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United States Court of Appeals, First Circuit.

VALERIE PAGE, Plaintiff, Appellant, v. AMTRAK, INC., Defendant, Appellee.

No. 16-1325

Decided: November 18, 2016

Before Thompson and Kayatta, Circuit Judges, and Barbadoro,* District Judge. Anthony J. Sineni III, with whom Law Offices of Anthony J. Sineni III was on brief, for appellant. John J. Bonistalli, with whom Jennifer Lee Sage and Law Offices of John J. Bonistalli were on brief, for appellee.

This wrongful death case arises from the death of Sean Page, who was struck by Amtrak's Downeaster train on April 16, 2012, while he was crossing railroad tracks in Biddeford, Maine. Faced with a lawsuit filed by Valerie Page (“Page”), decedent's wife and personal representative, Amtrak moved for summary judgment. Although Page labored to convince us -- and the district court -- otherwise, the legal issues are straightforward, and the district court appropriately granted summary judgment in favor of Amtrak because Amtrak did not owe a duty to this pedestrian.

Page appealed the district court's grant of summary judgment, arguing, inter alia, that Sean Page had a superior right to use the area in which the accident occurred (“the premises”) regardless of who owned it, and that there are material disputes of fact regarding negligence.

But having carefully reviewed the papers and Maine's old, but still controlling, case law and statutes, we see no reason to disturb the district court judge's well-reasoned and thorough decision. And “when lower courts have supportably found the facts, applied the appropriate legal standards, articulated their reasoning clearly, and reached a correct result, a reviewing court ought not to write at length merely to hear its own words resonate.” In re Brady-Zell, 756 F.3d 69, 71 (1st Cir. 2014) (citing cases). We therefore affirm the entry of summary judgment substantially on the basis of Judge Hornby's comprehensive opinion with respect to the lack of a duty owed, adding only a few of our own thoughts for good measure.

In our view, this case begins and ends with the first principle of negligence: there must be “a duty of care owed to the plaintiff.” Bell ex rel. Bell v. Dawson, 82 A.3d 827, 831–32 (Me. 2013). Here, Amtrak owed no such duty: Maine law explains that “[a] person may not, without right, stand or walk on a railroad track ․ except by railroad conveyance.”1 Me. Rev. Stat. Ann. tit. 23, § 7007(1) (2015). Page tells us that § 7007 does not apply because Amtrak has not established ownership of the premises, but § 7007 does not require Amtrak to prove ownership. Moreover, as Judge Hornby well explained, Page failed to show any right on the part of Sean Page to cross, stand, or walk on the premises. So it does not matter whether Amtrak owned the premises -- under § 7007, Amtrak did not owe Sean Page a duty.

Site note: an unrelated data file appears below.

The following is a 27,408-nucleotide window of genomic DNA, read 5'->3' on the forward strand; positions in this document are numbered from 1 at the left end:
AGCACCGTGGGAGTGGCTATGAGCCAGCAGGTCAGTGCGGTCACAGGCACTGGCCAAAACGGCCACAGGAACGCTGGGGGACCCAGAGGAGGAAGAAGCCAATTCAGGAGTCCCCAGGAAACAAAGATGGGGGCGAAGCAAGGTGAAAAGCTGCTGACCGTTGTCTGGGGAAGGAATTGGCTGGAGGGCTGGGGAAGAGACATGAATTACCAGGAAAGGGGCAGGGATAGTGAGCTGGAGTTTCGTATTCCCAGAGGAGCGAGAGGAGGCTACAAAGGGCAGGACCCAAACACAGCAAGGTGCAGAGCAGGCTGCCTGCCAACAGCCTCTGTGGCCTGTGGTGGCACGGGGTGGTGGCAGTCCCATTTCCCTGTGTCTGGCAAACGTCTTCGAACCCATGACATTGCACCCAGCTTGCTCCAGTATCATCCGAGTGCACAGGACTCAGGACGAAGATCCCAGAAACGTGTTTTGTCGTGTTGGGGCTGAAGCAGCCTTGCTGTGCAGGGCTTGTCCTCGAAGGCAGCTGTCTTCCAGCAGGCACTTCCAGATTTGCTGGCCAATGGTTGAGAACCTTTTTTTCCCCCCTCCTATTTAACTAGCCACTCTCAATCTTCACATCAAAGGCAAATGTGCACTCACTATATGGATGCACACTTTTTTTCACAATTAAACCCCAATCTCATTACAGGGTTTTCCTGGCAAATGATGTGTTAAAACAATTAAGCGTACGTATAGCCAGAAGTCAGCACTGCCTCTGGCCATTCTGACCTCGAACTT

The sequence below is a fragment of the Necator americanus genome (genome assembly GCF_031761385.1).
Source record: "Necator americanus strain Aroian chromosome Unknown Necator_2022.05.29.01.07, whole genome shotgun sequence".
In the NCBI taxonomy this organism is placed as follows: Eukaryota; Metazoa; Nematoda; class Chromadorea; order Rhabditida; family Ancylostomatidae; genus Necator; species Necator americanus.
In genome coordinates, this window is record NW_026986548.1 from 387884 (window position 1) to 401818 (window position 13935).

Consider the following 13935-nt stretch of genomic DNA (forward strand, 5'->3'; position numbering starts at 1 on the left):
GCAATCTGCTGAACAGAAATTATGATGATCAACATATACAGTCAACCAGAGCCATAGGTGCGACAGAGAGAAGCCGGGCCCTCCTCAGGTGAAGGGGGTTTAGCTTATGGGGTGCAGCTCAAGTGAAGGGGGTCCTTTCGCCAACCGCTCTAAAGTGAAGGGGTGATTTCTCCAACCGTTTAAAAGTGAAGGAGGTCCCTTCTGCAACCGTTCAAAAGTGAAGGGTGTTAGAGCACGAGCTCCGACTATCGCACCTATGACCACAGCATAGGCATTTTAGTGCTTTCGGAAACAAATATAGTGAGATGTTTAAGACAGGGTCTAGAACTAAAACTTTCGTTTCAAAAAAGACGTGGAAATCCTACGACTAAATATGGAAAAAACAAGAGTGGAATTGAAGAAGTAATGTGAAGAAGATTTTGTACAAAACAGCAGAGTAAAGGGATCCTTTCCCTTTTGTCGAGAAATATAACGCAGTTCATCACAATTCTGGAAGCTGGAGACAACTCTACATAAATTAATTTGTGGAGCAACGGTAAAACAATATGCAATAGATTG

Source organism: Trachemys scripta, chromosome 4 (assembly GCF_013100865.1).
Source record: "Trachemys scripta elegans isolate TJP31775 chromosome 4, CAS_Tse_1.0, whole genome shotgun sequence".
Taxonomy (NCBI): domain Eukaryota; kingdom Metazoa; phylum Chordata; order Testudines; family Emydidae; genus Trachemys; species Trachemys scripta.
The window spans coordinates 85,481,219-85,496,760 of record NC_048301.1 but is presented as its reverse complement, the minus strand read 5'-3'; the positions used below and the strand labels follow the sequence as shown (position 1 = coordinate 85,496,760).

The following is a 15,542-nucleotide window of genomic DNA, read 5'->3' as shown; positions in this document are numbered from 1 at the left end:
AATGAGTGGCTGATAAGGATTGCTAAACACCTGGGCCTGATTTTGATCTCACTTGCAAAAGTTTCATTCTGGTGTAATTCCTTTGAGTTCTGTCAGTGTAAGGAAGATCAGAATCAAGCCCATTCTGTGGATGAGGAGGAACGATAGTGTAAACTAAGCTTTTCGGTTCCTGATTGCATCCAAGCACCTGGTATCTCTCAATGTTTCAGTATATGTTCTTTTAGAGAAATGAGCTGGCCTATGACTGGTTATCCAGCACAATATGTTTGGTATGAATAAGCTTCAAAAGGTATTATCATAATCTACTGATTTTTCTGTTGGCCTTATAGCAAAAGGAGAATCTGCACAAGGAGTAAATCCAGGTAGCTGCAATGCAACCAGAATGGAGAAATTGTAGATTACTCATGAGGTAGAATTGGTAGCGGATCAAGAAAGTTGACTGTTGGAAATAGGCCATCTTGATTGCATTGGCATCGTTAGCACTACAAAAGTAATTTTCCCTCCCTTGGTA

Like the district court, we think it is “unnecessary to make th[e] distinction” between trespasser, licensee, or invitee; even if Amtrak was the owner of the premises, Maine case law makes it plain that Amtrak is not obligated to stop trains to accommodate pedestrians crossing the tracks, especially at undesignated crossings. “It is the duty of the traveler on the highway to wait for the train. The train has the preference and the right of way.” Smith v. Me. Cent. R.R. Co., 32 A. 967, 970 (Me. 1895) (citations omitted). A traveler or would-be traverser of the tracks “should not venture upon the track or crossing until it is made reasonably plain that he can go over without risk of collision.” Hesseltine v. Me. Cent. R.R. Co., 154 A. 264, 266 (Me. 1931); see also Ham v. Me. Cent. R.R. Co., 116 A. 261, 263 (Me. 1922) (“It is the duty of the traveler on the highway to wait for the train.”). And “[i]t is common knowledge that people frequently walk on railroad tracks, and, if locomotive engineers were bound to stop or decrease speed every time they saw a person on the track, the operation of the railroad would be greatly hindered, to the detriment of the public.” Copp v. Me. Cent. R.R. Co., 62 A. 735, 736 (Me. 1905).

We need not address Page's other arguments -- that Amtrak created an unreasonable hazard and had a duty to warn, or that Amtrak operates its trains so fast that they cannot stop for pedestrians -- because Judge Hornby's analysis correctly disposed of each.

Meanwhile, we decline to address Page's implied-invitee argument because it was not raised below.2 See McCoy v. Mass. Inst. of Tech., 950 F.2d 13, 22 (1st Cir. 1991) (citing cases) (“It is hornbook law that theories not raised squarely in the district court cannot be surfaced for the first time on appeal.”).

Finally, we do not weigh in on the topic of a duty being owed by Sean Page, which the district court took as established. True, “[a] collision at a railroad crossing is prima facie evidence of negligence on the part of the traveler[,]” Hooper v. Bos. & Me. R.R. Co., 17 A. 64, 65 (Me. 1889), but this component of the analysis is of no moment because Amtrak owed no duty in the first instance.

Affirmed, and each party shall bear its own costs.


1.   “Conveyance” here means some mechanism that would carry an individual.

2.   As Judge Hornby observed, “[t]he plaintiff has taken the definitive position that this is not a case of an implied invitee.”

THOMPSON, Circuit Judge.

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